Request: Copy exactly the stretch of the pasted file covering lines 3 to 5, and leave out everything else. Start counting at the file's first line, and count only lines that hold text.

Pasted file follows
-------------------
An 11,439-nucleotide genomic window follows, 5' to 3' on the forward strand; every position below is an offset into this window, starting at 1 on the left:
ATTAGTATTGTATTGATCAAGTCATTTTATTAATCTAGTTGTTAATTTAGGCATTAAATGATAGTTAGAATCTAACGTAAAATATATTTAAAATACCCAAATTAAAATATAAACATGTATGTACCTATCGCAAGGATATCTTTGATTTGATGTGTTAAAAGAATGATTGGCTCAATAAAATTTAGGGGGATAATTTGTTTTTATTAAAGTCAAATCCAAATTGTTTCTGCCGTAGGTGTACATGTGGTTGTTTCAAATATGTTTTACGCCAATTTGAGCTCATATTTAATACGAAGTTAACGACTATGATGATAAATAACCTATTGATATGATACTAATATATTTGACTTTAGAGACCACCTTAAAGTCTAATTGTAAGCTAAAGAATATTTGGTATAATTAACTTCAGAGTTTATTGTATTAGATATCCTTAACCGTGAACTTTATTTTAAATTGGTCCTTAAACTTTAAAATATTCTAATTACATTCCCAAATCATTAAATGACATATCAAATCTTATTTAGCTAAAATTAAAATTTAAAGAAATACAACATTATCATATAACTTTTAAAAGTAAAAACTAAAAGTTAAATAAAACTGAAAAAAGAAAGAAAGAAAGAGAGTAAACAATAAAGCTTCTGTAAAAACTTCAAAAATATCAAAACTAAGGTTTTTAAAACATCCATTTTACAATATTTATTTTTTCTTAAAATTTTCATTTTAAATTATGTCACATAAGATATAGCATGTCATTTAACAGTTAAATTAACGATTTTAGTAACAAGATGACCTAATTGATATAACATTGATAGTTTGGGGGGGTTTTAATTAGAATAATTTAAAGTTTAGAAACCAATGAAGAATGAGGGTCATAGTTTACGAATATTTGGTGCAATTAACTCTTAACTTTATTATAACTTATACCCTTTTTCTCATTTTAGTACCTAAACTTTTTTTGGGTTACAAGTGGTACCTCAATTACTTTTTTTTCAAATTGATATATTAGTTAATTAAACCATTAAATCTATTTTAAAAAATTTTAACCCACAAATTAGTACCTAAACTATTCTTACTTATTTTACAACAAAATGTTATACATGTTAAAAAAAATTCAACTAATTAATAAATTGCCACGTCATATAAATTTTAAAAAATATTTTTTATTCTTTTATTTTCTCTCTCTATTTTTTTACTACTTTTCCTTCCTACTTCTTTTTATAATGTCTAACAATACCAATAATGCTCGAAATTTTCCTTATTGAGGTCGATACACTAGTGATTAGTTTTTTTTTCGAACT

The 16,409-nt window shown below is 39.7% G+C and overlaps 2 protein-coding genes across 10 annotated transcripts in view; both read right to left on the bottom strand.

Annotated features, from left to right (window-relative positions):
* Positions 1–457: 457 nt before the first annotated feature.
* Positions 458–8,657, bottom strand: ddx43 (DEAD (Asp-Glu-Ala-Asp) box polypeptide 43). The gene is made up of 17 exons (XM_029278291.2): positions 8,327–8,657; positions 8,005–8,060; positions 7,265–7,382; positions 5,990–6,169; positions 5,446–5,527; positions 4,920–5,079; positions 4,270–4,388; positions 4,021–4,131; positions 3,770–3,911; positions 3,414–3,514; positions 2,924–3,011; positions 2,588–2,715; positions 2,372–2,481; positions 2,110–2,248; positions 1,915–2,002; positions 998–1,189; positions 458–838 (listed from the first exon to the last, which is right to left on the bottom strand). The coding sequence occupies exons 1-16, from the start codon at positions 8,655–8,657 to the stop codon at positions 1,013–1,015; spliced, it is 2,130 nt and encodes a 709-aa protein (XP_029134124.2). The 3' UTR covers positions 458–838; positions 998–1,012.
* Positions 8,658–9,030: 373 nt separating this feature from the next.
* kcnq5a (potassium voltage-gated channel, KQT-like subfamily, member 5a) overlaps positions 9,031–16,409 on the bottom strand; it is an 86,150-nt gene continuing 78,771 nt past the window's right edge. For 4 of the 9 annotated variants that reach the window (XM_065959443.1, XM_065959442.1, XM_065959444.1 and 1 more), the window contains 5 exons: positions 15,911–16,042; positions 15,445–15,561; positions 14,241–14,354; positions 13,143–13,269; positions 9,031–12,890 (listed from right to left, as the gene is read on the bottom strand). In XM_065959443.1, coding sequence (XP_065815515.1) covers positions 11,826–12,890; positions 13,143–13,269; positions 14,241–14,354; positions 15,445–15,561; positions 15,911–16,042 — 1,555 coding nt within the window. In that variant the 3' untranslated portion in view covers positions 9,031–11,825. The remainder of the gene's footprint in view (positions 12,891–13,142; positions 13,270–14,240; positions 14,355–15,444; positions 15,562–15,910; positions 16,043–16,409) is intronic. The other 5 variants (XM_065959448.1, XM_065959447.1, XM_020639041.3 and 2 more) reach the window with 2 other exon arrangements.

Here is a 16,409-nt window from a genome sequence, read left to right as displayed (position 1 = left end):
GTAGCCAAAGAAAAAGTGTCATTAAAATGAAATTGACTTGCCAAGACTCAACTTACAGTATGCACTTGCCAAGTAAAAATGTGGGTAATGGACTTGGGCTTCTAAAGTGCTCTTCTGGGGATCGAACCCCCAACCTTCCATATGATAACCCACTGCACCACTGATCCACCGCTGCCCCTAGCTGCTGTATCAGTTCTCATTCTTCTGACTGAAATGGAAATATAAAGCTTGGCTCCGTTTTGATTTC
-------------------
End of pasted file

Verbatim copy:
The 16,409-nt window shown below is 39.7% G+C and overlaps 2 protein-coding genes across 10 annotated transcripts in view; both read right to left on the bottom strand.

Annotated features, from left to right (window-relative positions):
* Positions 1–457: 457 nt before the first annotated feature.